The Interstate Treaty has been subject to criticism from the time it entered into force, and the failure of the sports betting licensing process, which was introduced by the Interstate Treaty and confirmed by national courts and most prominently by the CJEU in the Ince case to be unlawful, finally triggered the reforms that led to the Third Amendment of the Interstate Treaty. Since its entry into force on 1 January 2020, the regulator responsible for the licensing process for sports betting, the Regional Council of Darmstadt, has urged the industry to participate in the process notwithstanding a variety of open issues, including an open letter urging all operators to apply (see Section III).

In spring 2020, the German federal states agreed on the Fourth Amendment of the Interstate Treaty on Gambling, entering into force on 1 July 2021. Since 15 October 2020, a transitional regime has been implemented. The forthcoming legislation will broaden the extent of permissible sports betting and introduce licensing of 'virtual slot games', online poker and 'online casino games', although the latter is expected to remain subject to a state monopoly.

Alongside the Interstate Treaty, gambling law is regulated by other state legislation, for example, the Gambling Acts implementing the Interstate Treaty, Casino Acts and ordinances. For historic or general reasons, some federal laws also influence gambling, such as the Race Betting and Lottery Act, the Trade Regulation Act, the Criminal Code and the Fiscal Code.

iiThe regulator

The responsibility for regulating gambling is vested in regulators at state and municipal level. The responsibilities range from individual municipalities acting as regulators (e.g., in the land-based gaming hall sector) to the state ministries (or their subordinate authorities) that are responsible for bricks-and-mortar casinos, coordinating enforcement actions against suspected unlawful gambling operators or violations of the Interstate Treaty and the applicable state Gambling Acts. Further, some authorities have been appointed by all states to act with central responsibility for a certain sector. The Regional Council of Darmstadt in the state of Hesse is responsible for conducting the sports betting licensing process in Germany. The Interstate Treaty 2021 provides for a new joint authority to be established, which will be based in the state of Saxony-Anhalt. Once operational, the new supervisory authority will be responsible for the licensing virtual slot machine games and online poker. Until 31 December 2022, the responsibility for regulating sports betting licences remains with the gambling authority of Hesse, the Regional Council of Darmstadt.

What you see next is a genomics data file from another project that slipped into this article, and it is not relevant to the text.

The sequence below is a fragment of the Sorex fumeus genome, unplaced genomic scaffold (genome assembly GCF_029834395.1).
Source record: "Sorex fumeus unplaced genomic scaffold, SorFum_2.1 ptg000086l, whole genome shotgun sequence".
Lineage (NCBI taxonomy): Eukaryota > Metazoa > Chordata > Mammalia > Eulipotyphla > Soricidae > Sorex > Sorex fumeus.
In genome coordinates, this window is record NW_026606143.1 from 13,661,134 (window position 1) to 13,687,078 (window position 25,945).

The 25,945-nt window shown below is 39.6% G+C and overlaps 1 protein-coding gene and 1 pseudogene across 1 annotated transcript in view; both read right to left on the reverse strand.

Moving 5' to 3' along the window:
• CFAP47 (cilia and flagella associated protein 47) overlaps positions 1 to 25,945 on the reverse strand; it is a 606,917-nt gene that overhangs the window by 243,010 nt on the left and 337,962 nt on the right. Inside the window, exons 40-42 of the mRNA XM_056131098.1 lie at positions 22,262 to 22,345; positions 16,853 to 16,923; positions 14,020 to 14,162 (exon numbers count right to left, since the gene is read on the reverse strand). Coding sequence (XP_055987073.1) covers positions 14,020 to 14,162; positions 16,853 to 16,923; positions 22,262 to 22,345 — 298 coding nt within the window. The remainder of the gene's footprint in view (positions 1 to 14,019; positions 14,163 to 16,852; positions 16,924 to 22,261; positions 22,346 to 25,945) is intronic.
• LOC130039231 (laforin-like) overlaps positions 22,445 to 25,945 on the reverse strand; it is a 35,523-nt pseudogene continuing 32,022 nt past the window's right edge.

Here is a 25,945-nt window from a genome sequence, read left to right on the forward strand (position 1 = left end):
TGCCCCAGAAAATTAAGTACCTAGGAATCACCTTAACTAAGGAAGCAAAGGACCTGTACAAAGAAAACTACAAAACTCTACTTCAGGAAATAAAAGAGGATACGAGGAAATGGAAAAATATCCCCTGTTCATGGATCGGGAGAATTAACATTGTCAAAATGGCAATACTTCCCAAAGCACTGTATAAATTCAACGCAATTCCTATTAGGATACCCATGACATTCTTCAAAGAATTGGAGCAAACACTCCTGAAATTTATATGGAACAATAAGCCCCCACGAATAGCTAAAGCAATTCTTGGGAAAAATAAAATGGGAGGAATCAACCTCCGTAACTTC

iiiRemote and land-based gambling

The Interstate Treaty generally prohibits operating and brokering online gambling, with the exception of sports betting, horse-race betting and lotteries. Online casino games, virtual slot machine games and online poker are not licensable yet, but under the Interstate Treaty 2021 coming into force on 1 July 2021, a licensing process for 'virtual slot machines' and online poker is supposed to be introduced. Online casino will be subject to a state monopoly, whereas virtual slot machine gaming will be licensable but subject to substantial product restrictions, such as limits on stakes per spin and the minimum duration of each spin. In contrast to online gambling, land-based gambling is subject to a variety of licensing systems on state and municipal leval, including bricks-and-mortar casinos, gaming halls, betting shops and lottery agents.

ivLand-based gambling

Land-based gambling is only permissible in certain venues. Details will either be stipulated in the law, detailed in the application requirements or form part of the licence.

Casino games can only be operated in casinos. The operation of casinos in some states is reserved for the public authorities, while other states provide a limited number of licences for private operators. The number of casinos allowed per state will, however, always be limited and varies between the states. In Baden-Württemberg, for example, three land-based casinos are allowed, whereas in Mecklenburg-Western Pomerania six casino locations are provided for in the respective Casino Act.